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Unity within the church universal can be a tricky issue. It matters a lot what we believe. Ideas have consequences. Bad ideas and beliefs will lead the church into error. But how do you know?
There are certain dividing lines that must be made. You've used the word "church" so there's the first line. There are those who are in the church and those who are not. This is the first of many sticky points. Who determines who is in and who is out? I say only those who have repented of their sin and believed with faith in Jesus Christ. Others would disagree and say I'm being too narrow.
Once we figure out who gets in the circle, there will be questions of who is closest to the center. One of my profs explained it by using Richard Pratt's "Cone of Certainty" (You can find more info on this at Third Mill Ministries). There are things that are non-negotiables that sit at the top of the cone. These are few. As you work your way down the cone you see a decreasing level of conviction. Now, the question is how to we plot theological concepts in the cone? We set up a series of analog switches (like dimmer switches, not really all on or all off, but gradual). How clear is this issue in Scripture? How does it fit with the flow of redemptive history? How much is it emphasized? How convinced are you in your understanding of the issue? How contentious has the issue been over the course of church history? There could be others.
You apply these questions on a sliding scale to the issue and you come out with an idea of where in the cone you should plot your issue. Generally, you'll find that it's some where in the bottom third.
This allows us to shout that which Scripture shouts and whisper that which Scripture whispers.
I could go on, but I'm outta time and these are the first thoughts that popped into my head after reading your post.


Donny, great thougts! I'm glad to hear from you...another buddy of mine who just graduated from seminary posted some good thoughts too on facebook. I encouraged him to put them in the blog, so we can all chime in. In short, what you said about, "Shouting with Scripture and Whispering where it whispers..." is a great point! At an Acts 29 conference i went to one guy said we should pray that un-biblical churches fall apart and have to shut down...and I fully agree. But sometimes we have that perspective when it's not coming from 'shouted' biblical teaching. I hope you guys are doing well!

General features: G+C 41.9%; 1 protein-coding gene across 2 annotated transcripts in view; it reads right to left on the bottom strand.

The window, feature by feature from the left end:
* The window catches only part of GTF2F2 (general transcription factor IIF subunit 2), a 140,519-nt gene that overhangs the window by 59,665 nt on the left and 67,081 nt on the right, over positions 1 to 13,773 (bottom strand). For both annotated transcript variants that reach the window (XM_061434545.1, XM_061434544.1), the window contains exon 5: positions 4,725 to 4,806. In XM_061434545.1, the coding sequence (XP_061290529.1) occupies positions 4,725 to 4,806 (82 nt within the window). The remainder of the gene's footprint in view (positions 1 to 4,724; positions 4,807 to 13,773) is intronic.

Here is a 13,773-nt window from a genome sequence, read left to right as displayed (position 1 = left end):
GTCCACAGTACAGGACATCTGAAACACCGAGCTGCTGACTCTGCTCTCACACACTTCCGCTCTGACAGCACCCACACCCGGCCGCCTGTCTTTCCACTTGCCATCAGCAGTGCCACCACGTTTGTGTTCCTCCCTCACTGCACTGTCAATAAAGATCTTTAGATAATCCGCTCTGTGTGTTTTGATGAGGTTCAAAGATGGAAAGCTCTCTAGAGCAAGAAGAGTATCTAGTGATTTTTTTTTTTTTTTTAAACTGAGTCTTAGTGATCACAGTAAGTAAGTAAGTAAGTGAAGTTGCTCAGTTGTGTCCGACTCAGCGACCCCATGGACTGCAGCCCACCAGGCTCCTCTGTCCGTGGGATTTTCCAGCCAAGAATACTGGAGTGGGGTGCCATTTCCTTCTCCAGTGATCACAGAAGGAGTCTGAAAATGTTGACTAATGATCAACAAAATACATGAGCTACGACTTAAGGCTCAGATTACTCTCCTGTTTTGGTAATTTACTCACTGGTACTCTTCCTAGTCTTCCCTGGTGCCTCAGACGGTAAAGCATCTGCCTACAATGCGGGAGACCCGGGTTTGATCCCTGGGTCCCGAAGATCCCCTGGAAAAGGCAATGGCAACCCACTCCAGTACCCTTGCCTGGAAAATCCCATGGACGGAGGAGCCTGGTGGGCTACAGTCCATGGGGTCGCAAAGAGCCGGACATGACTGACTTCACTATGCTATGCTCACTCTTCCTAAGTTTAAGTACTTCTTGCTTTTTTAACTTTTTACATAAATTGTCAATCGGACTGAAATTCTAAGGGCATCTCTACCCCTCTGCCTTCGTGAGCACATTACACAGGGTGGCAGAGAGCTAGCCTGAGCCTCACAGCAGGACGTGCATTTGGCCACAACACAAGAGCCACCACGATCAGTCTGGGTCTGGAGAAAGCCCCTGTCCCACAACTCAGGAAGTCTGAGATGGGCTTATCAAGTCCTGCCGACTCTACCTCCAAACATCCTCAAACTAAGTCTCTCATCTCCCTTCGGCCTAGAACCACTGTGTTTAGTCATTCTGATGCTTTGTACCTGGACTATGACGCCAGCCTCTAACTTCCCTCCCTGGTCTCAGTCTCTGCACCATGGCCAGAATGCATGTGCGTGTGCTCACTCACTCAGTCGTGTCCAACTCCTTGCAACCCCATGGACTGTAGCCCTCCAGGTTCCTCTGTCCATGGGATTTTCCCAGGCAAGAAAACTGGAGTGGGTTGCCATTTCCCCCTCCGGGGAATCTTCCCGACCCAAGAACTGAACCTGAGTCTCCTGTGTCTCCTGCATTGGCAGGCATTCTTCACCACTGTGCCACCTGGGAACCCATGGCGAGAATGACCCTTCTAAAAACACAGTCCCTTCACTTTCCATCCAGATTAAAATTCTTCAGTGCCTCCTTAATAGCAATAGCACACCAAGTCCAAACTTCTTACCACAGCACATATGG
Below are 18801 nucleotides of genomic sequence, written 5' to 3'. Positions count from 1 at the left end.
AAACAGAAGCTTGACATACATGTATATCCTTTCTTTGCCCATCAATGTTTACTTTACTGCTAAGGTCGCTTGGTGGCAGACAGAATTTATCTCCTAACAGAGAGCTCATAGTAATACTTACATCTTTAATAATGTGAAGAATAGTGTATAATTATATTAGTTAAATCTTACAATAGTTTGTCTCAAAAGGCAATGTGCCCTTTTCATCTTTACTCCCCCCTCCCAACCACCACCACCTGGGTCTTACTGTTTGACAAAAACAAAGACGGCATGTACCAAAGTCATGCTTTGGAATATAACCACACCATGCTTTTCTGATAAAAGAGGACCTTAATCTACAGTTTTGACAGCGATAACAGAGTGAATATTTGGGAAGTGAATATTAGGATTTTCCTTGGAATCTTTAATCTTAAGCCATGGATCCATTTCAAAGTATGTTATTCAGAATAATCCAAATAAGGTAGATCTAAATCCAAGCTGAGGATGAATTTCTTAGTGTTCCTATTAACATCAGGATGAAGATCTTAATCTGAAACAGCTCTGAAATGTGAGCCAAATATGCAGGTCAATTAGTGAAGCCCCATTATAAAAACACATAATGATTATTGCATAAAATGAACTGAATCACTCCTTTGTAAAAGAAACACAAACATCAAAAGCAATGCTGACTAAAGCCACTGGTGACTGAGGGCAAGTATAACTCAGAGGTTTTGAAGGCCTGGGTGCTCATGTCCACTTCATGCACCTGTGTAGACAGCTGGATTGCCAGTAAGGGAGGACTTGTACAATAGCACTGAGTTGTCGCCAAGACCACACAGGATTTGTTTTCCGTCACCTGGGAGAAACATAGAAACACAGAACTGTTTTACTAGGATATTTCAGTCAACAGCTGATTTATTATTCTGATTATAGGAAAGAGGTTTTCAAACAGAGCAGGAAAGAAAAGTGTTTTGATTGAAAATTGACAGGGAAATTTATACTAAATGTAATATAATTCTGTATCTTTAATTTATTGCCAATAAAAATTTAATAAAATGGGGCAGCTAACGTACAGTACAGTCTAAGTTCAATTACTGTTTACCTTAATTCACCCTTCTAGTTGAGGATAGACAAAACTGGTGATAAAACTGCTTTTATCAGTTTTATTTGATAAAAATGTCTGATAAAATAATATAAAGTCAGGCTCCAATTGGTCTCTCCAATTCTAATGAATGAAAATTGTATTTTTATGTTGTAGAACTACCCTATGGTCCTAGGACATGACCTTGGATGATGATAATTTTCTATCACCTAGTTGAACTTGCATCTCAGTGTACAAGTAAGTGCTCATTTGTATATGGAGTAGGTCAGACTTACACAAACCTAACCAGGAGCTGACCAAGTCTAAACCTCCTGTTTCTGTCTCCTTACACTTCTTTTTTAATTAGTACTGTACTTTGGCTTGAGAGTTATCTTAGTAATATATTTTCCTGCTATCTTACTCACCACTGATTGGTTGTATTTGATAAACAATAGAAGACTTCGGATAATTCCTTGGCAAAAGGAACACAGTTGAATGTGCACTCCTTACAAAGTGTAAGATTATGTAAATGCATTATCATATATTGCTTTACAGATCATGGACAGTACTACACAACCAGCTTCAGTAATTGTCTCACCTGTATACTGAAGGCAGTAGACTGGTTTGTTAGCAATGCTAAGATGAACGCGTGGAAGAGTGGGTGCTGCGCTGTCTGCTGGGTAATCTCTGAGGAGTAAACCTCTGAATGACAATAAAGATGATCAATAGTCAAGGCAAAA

Yeah, unity is a hard issue to nail down - particularly for evangelicals (or more properly fundamentalists) - previous generations of which would be willing to split a church or condemn a professing believer over almost any theological point. So I guess I don't really feel like I'm saying anything new here.

At any rate, it seems like the Apostles, Nicene, or Chalcedonian Creeds would be a good place to draw the line if we had to for a baseline level of agreement - "believe these and we're cool." But even making that call can cause problems for people who would fear becoming God's counselor. Have I drunk too much from the nalgene bottle of postmodernism? You tell me...

Final point (Ha! Spoken like a true preacher!), what are we defining as unity? I'm apalled to read that people would see variety in worship as a result of sin! What in creation doesn't demonstrate variety, creativity, and therefore, beauty? Forget the fact that no one in the Western world worships in the same form as the early church.

I look forward to the death of modern thought and with it an intolerant Christianity that divides itself over minimally important (and in some cases thoroughly unimportant) points of theology.

Here's a question about unity, what is it that's so often associated with unity (cf. Upper Room Discourse, Phil 2, the entire book of Romans)? Christian love, putting others first, overlooking differences b/c of our common ground in Christ. There is really very little about secondary points of doctrine (and I will defend this view to include such commands as "have the same mind").

So now that I've made myself appear to be a flaming lib, I do hold to the Apostles, Nicece, and Chalcedonian Creeds and refrain from calling Christian anyone who doesn't believe in the Trinity, Resurrection, and serveral other critical points.

Does my view of unity neglect or minimize "truth"? No, it just differentiates between Truth that God has made beyond clear in the Word and other so-called truth.